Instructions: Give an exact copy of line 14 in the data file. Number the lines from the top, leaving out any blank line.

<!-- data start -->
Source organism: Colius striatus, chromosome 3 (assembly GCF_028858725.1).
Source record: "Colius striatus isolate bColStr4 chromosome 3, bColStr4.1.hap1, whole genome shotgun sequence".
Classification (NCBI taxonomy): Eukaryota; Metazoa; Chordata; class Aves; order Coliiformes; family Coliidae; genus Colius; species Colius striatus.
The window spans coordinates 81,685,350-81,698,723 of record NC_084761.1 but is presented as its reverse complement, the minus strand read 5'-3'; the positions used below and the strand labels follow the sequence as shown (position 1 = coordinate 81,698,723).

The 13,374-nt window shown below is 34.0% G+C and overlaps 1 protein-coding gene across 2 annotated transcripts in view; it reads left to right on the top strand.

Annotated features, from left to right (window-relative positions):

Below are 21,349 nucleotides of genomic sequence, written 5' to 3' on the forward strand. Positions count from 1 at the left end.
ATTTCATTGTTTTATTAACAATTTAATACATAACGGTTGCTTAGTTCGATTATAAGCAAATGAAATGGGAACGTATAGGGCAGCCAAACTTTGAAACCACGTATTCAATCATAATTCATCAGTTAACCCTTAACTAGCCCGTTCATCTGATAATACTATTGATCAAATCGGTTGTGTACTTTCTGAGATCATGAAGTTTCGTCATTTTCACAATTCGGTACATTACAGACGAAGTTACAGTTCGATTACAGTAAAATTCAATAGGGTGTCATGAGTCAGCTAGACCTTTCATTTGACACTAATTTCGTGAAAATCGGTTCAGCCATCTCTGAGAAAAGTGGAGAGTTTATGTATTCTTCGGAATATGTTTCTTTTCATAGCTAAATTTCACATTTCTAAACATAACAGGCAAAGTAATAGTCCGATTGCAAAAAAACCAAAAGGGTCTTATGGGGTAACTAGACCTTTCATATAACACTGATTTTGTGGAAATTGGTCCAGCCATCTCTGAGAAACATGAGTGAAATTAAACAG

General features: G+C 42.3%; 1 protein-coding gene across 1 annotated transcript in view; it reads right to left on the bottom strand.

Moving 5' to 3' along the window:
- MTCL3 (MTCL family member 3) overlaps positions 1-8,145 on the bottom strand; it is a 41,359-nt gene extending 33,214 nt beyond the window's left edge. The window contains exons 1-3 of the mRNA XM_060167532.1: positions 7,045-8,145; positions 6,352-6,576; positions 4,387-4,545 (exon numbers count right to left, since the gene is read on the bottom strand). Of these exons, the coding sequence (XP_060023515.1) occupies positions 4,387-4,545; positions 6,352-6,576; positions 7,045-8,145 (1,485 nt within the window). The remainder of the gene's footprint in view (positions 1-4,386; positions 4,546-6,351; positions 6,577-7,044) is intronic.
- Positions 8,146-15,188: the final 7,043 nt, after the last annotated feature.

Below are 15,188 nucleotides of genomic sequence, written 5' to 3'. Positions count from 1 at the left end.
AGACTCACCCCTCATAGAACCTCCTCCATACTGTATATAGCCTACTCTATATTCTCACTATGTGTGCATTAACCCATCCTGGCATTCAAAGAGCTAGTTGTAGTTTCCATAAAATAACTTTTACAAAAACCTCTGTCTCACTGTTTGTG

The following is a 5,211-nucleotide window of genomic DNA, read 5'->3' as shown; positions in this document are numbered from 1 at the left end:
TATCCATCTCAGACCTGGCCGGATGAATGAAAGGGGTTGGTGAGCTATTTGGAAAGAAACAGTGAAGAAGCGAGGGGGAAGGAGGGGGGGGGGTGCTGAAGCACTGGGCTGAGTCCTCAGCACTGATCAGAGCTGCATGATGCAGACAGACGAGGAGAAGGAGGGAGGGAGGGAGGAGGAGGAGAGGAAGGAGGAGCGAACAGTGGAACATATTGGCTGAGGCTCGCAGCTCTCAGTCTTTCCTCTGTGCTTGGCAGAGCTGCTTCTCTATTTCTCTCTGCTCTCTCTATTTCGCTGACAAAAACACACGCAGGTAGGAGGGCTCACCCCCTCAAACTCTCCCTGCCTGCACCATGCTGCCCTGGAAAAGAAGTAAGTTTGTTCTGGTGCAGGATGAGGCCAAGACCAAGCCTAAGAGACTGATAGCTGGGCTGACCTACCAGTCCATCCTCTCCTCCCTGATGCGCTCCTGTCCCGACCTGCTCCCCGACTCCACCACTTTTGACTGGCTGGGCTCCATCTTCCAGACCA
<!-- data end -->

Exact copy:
AGACTCACCCCTCATAGAACCTCCTCCATACTGTATATAGCCTACTCTATATTCTCACTATGTGTGCATTAACCCATCCTGGCATTCAAAGAGCTAGTTGTAGTTTCCATAAAATAACTTTTACAAAAACCTCTGTCTCACTGTTTGTG